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Header image for article AbelCine Staff Spotlight: Kalyn Jacobs

AbelCine Staff Spotlight: Kalyn Jacobs

For our latest Staff Spotlight, we're chatting with one of the newer additions to our Rental team in New York: Kalyn Jacobs. By day, she's a Junior Rental Technician, keeping our rental gear clean and functioning to manufacturer specifications. But on her own time, she's been crushing it as a DP, AC, and photographer. Read about her latest projects and some of her influences.

Photos by Zhen Qin
Photos by Zhen Qin

AbelCine: Tell us a bit about your experience outside of AbelCine.

Kalyn Jacobs: I work as a cinematographer, photographer, and Assistant Camera. At the moment, I’m currently reading the Harry Box book and seeking more grip and electric experience. I personally think it’s really important to be well rounded as a filmmaker and, as a DP, I would like to know how to work and rig the lights I’m directing.

I recently shot a short film called #METOO, directed by Gabi Faye, which should be making its debut this fall. Another film I shot, Dicky & Flo, directed by Trevor Kravits, is making its way through film festivals. The film, to date, has won two Best Actress awards for star Julia Sweeney’s performance.

What’s your best advice when it comes to choosing the right equipment for any given project?

Always work with equipment you are comfortable operating. It is the absolute worst feeling to be on set and not really know how to operate a piece of equipment you’re supposed to be using; not to mention it slows the production down while you’re trying to troubleshoot and learn on the fly. Always use the day before to spend time working with any gear that brings you hesitation. And if you don’t have access to the equipment prior to the shoot date, head to a local rental house (like AbelCine!) to familiarize yourself with the gear.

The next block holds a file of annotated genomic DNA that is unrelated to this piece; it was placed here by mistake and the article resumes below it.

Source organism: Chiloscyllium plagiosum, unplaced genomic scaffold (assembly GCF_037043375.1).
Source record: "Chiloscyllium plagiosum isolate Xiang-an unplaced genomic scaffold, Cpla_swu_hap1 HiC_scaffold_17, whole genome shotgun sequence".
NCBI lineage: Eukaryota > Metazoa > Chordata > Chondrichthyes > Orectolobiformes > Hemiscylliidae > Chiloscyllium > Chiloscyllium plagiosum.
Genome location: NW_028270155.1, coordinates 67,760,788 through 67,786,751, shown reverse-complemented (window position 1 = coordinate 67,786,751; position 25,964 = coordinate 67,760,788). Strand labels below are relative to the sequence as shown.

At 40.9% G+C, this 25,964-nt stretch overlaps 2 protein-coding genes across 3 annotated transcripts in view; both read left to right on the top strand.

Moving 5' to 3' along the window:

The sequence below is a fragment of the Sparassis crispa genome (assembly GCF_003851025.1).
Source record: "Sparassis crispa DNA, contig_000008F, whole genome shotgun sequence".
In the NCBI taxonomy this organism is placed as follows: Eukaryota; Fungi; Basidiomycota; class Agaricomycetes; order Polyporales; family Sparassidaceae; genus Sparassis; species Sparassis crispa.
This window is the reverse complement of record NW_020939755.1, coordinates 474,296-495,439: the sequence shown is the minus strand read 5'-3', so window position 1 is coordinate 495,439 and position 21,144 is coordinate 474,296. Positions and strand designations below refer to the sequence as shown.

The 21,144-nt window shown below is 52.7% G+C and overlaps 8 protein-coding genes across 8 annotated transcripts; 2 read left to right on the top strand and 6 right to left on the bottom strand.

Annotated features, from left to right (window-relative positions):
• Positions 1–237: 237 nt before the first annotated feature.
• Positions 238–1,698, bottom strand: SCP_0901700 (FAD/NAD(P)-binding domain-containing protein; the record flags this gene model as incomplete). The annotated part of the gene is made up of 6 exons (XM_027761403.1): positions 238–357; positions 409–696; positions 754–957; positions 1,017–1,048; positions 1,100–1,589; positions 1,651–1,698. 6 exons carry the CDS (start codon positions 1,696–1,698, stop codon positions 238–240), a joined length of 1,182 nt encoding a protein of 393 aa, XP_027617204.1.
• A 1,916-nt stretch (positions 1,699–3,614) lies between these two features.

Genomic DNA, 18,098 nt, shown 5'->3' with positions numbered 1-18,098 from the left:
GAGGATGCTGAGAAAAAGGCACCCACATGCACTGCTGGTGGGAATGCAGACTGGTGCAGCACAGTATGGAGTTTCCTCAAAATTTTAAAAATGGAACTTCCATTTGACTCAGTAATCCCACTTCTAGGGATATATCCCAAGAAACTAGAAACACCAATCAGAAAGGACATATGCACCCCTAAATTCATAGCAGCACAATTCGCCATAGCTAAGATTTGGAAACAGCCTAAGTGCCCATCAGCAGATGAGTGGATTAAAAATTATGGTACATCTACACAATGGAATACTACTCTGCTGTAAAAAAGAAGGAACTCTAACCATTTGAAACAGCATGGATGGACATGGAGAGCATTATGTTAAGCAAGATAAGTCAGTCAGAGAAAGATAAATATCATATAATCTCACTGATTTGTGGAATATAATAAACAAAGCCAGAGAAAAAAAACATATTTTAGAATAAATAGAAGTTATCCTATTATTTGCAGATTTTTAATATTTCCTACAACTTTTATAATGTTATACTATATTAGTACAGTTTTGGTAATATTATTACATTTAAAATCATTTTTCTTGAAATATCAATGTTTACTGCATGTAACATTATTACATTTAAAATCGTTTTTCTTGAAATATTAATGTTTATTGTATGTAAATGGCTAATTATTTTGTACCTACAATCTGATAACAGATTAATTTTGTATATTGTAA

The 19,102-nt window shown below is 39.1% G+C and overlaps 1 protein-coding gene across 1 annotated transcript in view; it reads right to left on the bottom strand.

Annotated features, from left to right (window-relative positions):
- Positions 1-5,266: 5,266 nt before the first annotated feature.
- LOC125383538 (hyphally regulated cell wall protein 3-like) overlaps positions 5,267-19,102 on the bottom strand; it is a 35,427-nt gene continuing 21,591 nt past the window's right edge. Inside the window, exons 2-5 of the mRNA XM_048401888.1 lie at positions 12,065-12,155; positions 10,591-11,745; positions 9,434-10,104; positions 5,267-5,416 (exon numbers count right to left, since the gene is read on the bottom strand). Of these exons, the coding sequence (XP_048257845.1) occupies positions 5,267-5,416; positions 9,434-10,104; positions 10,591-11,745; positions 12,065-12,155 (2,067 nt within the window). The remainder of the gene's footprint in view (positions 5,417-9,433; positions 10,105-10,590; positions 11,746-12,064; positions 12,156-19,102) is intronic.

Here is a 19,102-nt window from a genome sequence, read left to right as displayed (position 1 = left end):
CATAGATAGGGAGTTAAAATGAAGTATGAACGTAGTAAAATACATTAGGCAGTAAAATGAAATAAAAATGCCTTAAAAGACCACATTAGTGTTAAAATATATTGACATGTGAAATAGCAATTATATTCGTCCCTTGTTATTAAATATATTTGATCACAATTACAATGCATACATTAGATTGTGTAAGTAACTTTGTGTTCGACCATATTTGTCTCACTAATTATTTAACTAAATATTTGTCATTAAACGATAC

What do you love most about the industry?

What I love most about film, and art in general, is its ability to emotionally grab hold of its audience. The best films I’ve come across have always pulled me in to the character’s emotional state and put me right in their shoes. One of the greatest skills a filmmaker can have is to be able to understand the complexities of emotions and be able to build and shape a world around them. My mission as an artist is to create emotional, visual experiences — whether that be through film or photography.

Who’s one of your biggest influences when it comes to your work?

One of my favorite DPs is Bradford Young! The man’s work is truly amazing. From his approach to lighting actors of color in films such as Mother of George, to his keen eye in visually depicting the emotions of the characters in the film Selma, he is truly an inspiration. As a young DP of color, it’s so refreshing to see another person out here breaking down barriers and succeeding in an industry where we are few and far between. He also happens to be a Chicago native and alum of Howard University, like myself.

This interview has been slightly edited and condensed. 

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